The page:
Photography update…

I’ve just treated myself – by means of borrowed money – to a digital SLR, an Olympus E500; an excellent camera.

Olymous E500

Browsing the Web, looking for information and opinion, I had a long-standing prejudice reinforced in no uncertain terms – with occasional exceptions, digital photographers seem to know bugger all about the basics of photography, and no matter how many bells and whistles your camera has, ignorance of the fundamentals will always give crap results.

This is a fairly typical example. A guy on a forum was wanting to know why his pics were blurred and his camera giving him mysterious messages (RTFM, pal!). His lens, he said, was set to infinity. How far away is your subject, asked a helpful reader (just before losing the will to live, I suspect). Oh, 8 to 10 feet.

OK – think about that; this pillock was snapping something within spitting distance, with a focus setting he could have used to photograph the moon! I mean, how stupid do you have to be not to know what “infinity” means, and how inappropriate it is to something 10 feet away?

Luckily, I started in photography, in my teens, with just a camera and the instruction sheet that you got with rolls of film for setting the exposure, which was remarkably accurate. I then graduated to using a lightmeter and, eventually, via a series of SLRs and compacts of varying degrees of sophistication, to my first digital camera six years ago (this represents a period of 40 years or so), so it presented no photography-related problems at all – I just needed to learn the technology.

These days, apparently, people are happy to buy an often vastly expensive digital and, starting from a position of total photographic ignorance, proceed to take terrible photos and to blame their camera when they don’t get the desired results. These numpties should be prevented, by law, from buying anything more complex than a Box Brownie – and they’d probably cock that up!!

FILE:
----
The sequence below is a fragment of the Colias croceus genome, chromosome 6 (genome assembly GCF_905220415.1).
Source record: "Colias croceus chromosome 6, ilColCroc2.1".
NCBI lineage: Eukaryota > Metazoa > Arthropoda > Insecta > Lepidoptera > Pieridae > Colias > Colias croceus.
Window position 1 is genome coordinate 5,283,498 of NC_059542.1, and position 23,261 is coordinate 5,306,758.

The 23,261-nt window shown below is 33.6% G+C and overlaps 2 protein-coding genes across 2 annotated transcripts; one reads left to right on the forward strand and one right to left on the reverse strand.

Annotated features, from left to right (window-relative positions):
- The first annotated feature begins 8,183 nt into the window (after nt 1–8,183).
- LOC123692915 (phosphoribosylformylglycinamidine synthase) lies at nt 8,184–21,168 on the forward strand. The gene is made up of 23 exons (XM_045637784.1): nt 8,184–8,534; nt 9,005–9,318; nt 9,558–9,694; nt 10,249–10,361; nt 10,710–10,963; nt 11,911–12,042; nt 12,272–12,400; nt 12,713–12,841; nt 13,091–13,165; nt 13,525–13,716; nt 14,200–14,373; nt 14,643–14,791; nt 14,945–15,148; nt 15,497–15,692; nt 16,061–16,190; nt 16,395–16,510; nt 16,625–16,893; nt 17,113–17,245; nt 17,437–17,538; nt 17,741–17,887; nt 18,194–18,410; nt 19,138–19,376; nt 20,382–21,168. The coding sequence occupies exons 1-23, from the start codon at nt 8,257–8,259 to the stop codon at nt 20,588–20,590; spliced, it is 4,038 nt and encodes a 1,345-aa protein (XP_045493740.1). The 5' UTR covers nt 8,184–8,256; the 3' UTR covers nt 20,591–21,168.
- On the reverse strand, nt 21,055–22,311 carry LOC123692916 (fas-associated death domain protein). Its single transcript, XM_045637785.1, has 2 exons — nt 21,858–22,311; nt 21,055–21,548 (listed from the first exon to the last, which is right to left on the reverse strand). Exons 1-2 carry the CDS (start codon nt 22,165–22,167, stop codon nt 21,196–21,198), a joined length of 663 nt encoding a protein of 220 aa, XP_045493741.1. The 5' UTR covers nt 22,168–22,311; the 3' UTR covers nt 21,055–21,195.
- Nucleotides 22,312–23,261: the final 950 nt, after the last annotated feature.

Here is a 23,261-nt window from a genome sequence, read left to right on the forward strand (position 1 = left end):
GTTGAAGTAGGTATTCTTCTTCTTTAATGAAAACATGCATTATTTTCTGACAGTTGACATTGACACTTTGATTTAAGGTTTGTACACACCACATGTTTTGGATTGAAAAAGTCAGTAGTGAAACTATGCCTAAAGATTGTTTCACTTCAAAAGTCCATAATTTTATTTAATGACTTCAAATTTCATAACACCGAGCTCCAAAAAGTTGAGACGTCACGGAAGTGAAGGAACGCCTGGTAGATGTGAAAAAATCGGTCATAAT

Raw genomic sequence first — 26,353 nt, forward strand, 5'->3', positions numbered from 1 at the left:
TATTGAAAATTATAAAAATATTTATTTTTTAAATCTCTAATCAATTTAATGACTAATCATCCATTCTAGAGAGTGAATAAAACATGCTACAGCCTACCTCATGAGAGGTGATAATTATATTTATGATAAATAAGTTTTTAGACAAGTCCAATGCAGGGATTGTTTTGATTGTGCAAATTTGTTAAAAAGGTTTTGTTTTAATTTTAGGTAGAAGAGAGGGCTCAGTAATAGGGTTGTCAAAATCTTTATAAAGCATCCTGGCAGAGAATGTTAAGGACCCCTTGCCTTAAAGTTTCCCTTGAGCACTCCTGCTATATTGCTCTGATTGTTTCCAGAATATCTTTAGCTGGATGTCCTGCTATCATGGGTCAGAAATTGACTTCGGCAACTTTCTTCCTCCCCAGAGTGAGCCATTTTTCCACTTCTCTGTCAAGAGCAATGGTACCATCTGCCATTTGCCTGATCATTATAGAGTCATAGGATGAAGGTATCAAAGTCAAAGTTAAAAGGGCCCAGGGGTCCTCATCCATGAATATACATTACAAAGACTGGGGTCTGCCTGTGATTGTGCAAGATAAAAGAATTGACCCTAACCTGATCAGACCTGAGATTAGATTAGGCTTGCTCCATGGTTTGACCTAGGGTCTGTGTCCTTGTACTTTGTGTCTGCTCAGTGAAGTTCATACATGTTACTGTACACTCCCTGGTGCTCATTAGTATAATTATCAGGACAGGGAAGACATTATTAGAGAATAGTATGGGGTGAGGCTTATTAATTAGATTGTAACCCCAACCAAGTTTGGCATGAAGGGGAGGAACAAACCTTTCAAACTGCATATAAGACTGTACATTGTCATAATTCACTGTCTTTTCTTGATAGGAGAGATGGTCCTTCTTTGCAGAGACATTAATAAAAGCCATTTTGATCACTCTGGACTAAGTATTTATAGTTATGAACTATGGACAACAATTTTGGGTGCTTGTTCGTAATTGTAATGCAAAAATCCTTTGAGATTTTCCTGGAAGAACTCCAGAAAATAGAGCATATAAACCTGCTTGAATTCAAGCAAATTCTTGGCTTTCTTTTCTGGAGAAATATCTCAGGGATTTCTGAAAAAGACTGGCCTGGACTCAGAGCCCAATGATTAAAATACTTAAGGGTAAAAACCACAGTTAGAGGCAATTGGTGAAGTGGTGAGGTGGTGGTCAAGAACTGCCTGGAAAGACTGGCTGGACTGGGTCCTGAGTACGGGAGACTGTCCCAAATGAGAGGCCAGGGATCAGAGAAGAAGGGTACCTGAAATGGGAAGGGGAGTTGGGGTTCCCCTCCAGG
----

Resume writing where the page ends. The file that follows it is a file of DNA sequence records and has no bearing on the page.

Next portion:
By the way, RTFM = Read The Fucking Manual! Something almost no-one does and almost everyone should. Why? Well film cameras have three basic controls – focus, lens aperture and shutter speed (with maybe zoom as well. OK, many had a lot more settings, but they were just variations on the theme of the basic 3 or 4. Digital cameras have many more controls – sometimes hundreds more – my auto-focus Minolta 35mm SLR has a 44-page manual, in comparison, the manual for my new digital SLR runs to 216 pages, so while such a tome may be daunting, it is essential that you familiarise yourself with it (the first thing I did, even before my camera arrives, was to download a copy). Before taking any pic that actually matter, I’m going to play with it for a while, photographing anything and everything, to get the feel of it and familiarise myself with at least some of its controls. This, of course, is much easier than with film, as even the crappiest photos cost money to develop and print, but with digital you can just delete the rubbish, but not, I would suggest, before uploading them to your computer, to see what you did wrong. And don’t blame the camera for your errors – they don’t make mistakes, any more than computers do (assuming neither has a fault). People do.

Wirral pubs, an occasional series…

Occasionally we have a wander around some of the pubs in Wirral – a pastime that yields very mixed results. I covered a visit to The Harp, at Little Neston, in Harping on…, and more recently we’ve visited the Dee View in Heswall, The Shippons in Irby, The Irby Mill, Greasby, and the Travellers’ Rest, Higher Bebington.